|Yelu Chucai - Chinese Statesman|
Yelu Chucai belonged to the Yelu clan of the Khitan Liao dynasty, which ruled northeastern China 916–1125. After the fall of Liao his branch of the family remained in northern China and served the Jin (Chin) dynasty (1115–1234) that had destroyed Liao. He was thoroughly Sinicized, a follower of Confucian philosophy, and also practiced Buddhism.
The Mongol army captured him in 1215 and three years later he was sent to Mongolia. He so impressed Genghis Khan in an interview that Genghis appointed him scribe and court astrologer; he accompanied Genghis on campaigns to Central Asia between 1216 and 1219.
When Ogotai Khan succeeded his father as grand khan in 1229, a debate ensued among his advisers on the general policy directions. The extreme faction advocated the extermination of the agricultural population of northern China and use of the land for pasturage.
Yelu Chucai argued forcibly in favor of letting the people live and taxing them, which would generate more revenue and benefit the imperial treasury in the long run. Ogotai decided to give Yelu Chucai’s proposal a one-year trial period.
Yelu Chucai devised a plan that assessed every adult a fixed tribute paid in silk yarn or silver, and every farming family a set grain tax. This fixed and predictable tax that everyone had to pay was preferable to the random and ruthless looting up to that time, and for the Mongol government resulted in increased revenue.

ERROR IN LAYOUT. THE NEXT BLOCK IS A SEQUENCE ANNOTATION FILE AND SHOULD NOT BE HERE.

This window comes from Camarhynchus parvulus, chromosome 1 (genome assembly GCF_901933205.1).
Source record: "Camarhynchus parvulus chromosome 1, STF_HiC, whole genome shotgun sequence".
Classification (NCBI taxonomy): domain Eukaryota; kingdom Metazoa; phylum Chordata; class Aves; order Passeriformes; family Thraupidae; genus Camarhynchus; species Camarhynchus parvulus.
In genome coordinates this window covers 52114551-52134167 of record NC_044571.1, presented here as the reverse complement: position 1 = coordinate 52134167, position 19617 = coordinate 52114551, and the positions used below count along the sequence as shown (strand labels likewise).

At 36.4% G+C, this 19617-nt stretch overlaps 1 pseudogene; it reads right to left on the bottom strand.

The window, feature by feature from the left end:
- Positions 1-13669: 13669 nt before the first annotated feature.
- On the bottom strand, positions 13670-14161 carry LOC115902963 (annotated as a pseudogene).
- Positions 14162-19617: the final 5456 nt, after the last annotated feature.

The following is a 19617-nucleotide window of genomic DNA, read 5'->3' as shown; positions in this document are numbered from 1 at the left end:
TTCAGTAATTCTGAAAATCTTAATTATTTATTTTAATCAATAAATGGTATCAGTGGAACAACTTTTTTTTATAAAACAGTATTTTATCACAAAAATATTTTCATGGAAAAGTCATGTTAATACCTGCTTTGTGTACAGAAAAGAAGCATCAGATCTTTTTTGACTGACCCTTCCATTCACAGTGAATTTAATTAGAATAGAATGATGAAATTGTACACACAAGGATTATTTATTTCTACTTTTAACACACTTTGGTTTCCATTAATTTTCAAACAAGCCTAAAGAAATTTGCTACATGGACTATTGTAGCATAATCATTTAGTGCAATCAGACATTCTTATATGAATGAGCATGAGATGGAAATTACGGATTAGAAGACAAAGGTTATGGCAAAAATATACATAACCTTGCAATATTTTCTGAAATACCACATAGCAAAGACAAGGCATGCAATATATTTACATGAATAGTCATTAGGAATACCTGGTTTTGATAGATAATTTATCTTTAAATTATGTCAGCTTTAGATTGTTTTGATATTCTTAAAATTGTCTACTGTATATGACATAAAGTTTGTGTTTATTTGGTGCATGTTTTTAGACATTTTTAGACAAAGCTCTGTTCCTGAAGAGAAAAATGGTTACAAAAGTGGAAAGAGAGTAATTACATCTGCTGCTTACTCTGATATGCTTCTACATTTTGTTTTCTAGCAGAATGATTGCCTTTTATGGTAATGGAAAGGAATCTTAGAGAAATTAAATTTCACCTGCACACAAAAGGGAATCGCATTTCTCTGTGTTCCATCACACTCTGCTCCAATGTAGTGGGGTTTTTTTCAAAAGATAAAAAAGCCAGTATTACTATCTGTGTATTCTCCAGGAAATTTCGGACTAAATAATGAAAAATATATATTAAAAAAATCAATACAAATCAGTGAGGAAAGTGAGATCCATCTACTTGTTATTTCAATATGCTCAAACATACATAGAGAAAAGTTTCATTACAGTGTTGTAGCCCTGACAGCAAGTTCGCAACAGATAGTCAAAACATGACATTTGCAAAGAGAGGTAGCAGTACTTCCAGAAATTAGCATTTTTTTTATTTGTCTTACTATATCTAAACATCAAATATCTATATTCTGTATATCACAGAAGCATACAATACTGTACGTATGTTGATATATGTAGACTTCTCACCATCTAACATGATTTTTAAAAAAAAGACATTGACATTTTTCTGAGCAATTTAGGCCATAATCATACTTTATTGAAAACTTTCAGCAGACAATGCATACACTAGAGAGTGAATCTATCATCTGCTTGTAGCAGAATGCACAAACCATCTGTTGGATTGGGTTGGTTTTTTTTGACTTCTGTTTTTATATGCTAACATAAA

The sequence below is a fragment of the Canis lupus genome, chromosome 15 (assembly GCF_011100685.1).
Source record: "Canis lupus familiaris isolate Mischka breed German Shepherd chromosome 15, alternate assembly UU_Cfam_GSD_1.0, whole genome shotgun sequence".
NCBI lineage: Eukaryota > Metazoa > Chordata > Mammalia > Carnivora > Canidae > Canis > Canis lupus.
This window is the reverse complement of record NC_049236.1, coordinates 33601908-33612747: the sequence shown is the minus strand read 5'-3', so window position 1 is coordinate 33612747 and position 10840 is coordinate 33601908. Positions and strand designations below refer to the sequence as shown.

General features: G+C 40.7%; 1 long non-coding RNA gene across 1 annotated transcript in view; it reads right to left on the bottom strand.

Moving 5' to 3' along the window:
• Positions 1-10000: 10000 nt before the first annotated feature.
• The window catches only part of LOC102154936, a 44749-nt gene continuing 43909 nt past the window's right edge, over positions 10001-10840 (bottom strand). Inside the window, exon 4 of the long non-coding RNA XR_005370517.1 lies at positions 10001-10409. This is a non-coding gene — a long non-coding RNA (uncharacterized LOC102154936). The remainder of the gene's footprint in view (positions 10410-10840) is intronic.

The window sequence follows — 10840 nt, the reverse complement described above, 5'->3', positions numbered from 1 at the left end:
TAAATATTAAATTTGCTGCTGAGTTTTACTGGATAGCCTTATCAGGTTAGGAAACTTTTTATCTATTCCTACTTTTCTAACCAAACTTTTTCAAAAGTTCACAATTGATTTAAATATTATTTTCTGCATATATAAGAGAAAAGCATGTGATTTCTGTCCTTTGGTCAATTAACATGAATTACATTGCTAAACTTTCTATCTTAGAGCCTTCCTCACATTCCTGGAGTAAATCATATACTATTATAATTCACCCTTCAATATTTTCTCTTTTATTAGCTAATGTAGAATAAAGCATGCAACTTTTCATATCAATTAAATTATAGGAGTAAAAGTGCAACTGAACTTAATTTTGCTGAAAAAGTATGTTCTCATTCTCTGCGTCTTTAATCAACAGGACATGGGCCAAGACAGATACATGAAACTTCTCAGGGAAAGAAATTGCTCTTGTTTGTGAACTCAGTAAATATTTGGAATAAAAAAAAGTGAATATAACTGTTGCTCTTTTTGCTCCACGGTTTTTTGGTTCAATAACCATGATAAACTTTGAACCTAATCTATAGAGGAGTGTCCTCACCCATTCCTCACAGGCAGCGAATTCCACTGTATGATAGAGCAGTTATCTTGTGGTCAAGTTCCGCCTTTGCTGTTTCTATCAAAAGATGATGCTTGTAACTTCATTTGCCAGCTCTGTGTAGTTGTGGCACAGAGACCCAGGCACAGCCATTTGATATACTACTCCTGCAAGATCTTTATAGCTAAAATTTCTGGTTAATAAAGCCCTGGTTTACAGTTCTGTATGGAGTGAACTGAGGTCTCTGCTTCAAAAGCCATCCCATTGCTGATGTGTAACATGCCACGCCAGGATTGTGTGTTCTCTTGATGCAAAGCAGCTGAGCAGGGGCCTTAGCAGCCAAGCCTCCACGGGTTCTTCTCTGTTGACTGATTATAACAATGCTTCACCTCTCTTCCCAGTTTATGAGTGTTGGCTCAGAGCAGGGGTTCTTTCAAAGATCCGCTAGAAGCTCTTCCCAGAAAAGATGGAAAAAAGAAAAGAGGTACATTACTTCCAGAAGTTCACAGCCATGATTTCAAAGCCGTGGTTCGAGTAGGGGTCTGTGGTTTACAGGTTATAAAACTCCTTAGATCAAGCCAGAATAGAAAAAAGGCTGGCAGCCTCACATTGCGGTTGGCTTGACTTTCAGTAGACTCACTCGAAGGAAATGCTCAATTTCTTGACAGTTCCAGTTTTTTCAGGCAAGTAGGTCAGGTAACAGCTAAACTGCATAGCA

As a result Ogotai appointed Yelu Chucai head of his secretariat that oversaw the administration for North China; he would use his position to push for more reforms. One was to take a census for more accurate tax assessment.
Another was to apply the Jin code for administration of laws for the Chinese population because the Mongol code was unsuitable for a sedentary culture. In 1238 he was able to hold examinations for the Chinese population across North China. A quarter of the candidates still had the status of prisoners of war or slaves of the Mongols.
The exams were based on the Confucian Classics, and over 4,000 men passed. However Ogotai employed few of those who passed and only in very lowly posts. This was because the Mongol rulers had no intention of sharing power with their Chinese subjects.
Yelu Chucai also had limited success in his tax reforms because of Ogotai’s constant demand for more revenue and orders to increase taxes at will. He turned to a system of tax farming relying on his Central Asian supporters to collect taxes and keeping a portion for themselves.
Central Asians were also favored as moneylenders, who loaned money to farmers to pay their taxes and charged over 100 percent per year in interest. Ogotai also created numerous appanages (fiefs) for his relatives and supporters, who were able to mistreat the people under their control without government interference.
Yelu Chucai died in 1243 in Karakorum. His great contribution was to persuade Ogotai not to exterminate the conquered northern Chinese population. His reforms were largely put aside in favor of Mongol policy interests.